Adverse reactions could be due to a botched treatment, we were thinking one thing, but did another. Or our diagnosis was off. Or maybe it was on, spot on but the patient’s processing of the treatment gives rise to a frightening amount of discomfort and sends them scurrying for a quick pharmaceutical fix to calm their fear and anxiety.
It requires a certain amount of maturity the part of the practitioner to hold steady in a moment of deep uncertainty. And degree of personal development on the part of both patient and practitioner to not let unforeseen reactions stop what might be an important turn in a patients healing process.
In today’s conversation we consider adverse reactions to acupuncture, how to tell the difference between an uncomfortable healing process and an unskilled treatment, and how uncertainty is part of the game when practicing medicine.
- Paying attention to what shows up at the periphery
- Recognizing the differences between a healing crisis and a poor treatment
- What can happen when latent pathogens are mobilized
- A surprising case of neck pain
- A little better means mostly not better
- Sometimes our treatments provoke something in the patient’s body and the expression of that lingering pathogen can look like a problem as it works its way out of the body
- In working with lingering pathogens, there has to be a degree of readiness of both the practitioner and the patient
- Skillful use of language around organ function
- Attending to the six confirmations more than attending to individual organs
- Having the “Etch-A-Sketch” moment of this is all wrong
- The problems generated by certain amount of clinical success
- The symptom location and actual problem location might be very different
- Michael’s experience with learning something about the six confirmations the hard way
- The tension between spontaneity and rote knowledge
- The big unknown of how acupuncture might change the efficacy of pharmaceutical medication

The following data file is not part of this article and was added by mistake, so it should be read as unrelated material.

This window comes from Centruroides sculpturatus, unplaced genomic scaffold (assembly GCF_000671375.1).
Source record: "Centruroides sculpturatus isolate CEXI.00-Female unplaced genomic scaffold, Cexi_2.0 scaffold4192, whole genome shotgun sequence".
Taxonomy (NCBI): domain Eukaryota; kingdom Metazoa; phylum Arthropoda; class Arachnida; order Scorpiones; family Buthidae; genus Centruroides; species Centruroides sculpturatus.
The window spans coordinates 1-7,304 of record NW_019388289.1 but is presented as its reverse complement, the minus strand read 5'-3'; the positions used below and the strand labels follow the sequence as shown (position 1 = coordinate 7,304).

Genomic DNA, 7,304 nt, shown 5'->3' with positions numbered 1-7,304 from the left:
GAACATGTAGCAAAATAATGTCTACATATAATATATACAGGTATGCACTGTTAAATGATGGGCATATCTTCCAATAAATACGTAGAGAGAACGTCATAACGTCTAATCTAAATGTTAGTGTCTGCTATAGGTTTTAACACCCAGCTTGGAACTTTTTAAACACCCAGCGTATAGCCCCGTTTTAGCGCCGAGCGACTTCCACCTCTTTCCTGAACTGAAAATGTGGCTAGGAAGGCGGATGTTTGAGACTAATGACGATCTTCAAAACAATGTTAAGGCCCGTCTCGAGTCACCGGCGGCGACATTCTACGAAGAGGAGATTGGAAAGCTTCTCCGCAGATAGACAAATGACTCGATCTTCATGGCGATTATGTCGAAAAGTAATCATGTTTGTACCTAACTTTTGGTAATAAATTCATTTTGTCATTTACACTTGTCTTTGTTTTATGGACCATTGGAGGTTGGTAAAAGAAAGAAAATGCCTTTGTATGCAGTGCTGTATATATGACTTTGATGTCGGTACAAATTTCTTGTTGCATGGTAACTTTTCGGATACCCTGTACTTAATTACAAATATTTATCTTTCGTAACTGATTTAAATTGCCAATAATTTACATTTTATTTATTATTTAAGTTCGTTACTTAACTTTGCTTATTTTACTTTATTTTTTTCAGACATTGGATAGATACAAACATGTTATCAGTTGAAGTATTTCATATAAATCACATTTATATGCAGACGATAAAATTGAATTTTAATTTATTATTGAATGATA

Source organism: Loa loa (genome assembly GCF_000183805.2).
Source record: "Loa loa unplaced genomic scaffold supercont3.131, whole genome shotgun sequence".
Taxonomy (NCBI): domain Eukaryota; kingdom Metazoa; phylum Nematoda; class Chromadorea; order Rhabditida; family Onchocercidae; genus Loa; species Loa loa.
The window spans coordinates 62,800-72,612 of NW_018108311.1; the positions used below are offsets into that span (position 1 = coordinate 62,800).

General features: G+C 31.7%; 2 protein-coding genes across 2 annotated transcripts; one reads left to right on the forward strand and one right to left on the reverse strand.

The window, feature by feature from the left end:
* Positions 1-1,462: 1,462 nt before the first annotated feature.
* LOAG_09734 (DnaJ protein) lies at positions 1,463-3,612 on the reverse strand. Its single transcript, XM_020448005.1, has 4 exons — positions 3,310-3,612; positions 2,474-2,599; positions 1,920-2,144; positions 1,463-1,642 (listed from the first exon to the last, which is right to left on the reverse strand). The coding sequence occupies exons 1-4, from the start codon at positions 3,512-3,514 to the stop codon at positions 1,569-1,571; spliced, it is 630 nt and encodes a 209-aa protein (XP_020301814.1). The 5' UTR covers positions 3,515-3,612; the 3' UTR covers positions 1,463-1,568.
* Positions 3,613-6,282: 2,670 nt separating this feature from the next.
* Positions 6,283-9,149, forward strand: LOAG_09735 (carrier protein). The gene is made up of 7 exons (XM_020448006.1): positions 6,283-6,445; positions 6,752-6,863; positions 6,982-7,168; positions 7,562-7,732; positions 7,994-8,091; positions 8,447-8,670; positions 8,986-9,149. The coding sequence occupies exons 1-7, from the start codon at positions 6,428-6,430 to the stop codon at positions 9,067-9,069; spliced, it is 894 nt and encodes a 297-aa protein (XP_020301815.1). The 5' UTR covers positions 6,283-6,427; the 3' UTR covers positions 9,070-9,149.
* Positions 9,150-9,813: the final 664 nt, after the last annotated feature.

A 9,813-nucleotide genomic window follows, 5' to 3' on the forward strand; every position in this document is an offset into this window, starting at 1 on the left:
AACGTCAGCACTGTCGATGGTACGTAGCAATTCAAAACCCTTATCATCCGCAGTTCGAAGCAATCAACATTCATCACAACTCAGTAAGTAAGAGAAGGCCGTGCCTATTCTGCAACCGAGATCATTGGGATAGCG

I graduated from acupuncture school in 1999. My first week in practice I realized three terrifying things;
- Anything can be anything (in other words, dysfunction in just about any channel or channel combination could be underlying just about any symptom)
- Most of my patients exhibited no less than 12 ‘patterns’ and often more
- At any moment in the clinical encounter, there were 10,000 things happening and at my utmost level of awareness and presence, I could become aware of at most 30-40 of them
Noise and ignorance! Immediate existential despair in the clinic! What do I hang my hat on? I could just needle Liver 3, Large Intestine 4, Spleen 6 on everyone. Surely there is more to this than that. I had just completed a full year of study and apprenticeship in the Kiiko Matsumoto/Nagano system. I am forever grateful for this gift. Thank you Kiiko! That gave me a solid palpatory basis on which to depend. And so I did. In the ensuing 20 years, I have reinforced that palpation-focused system with Nei Jing studies, the works of Wang Ju Yi and many other influences.
I now practice what I would call a ‘shoot first, ask questions later’ style of acupuncture. When a new patient arrives in my clinic, after no more than 5 minutes talking, I have them on the table, palpating them from their toes to their nose. Only after palpating and sometimes only after observing their initial treatment response, do I begin to ask questions more deeply and assemble ideas around what system dysfunctions are likely to be in play.
I have found this to be a tremendously rewarding approach that continues to grow, deepen and evolve in my clinical practice. Most recently in my clinic, a clear resonance between the six conformations and palpation findings has emerged – and I find it places me reliably and effectively well below the level of the ten thousand things, the symptoms, the veneer of things – at a level of complexity integration where I am finding Acupuncture seems to really shine. In this ‘reverse-engineered’ palpate-first-ask-questions-later process, most patients who come to my clinic appreciate almost instantly that I am paying attention to them in a very different way; that we are partnered in a very dynamic mutually engaging process. I almost never have a boring day in clinic – even after 20 years.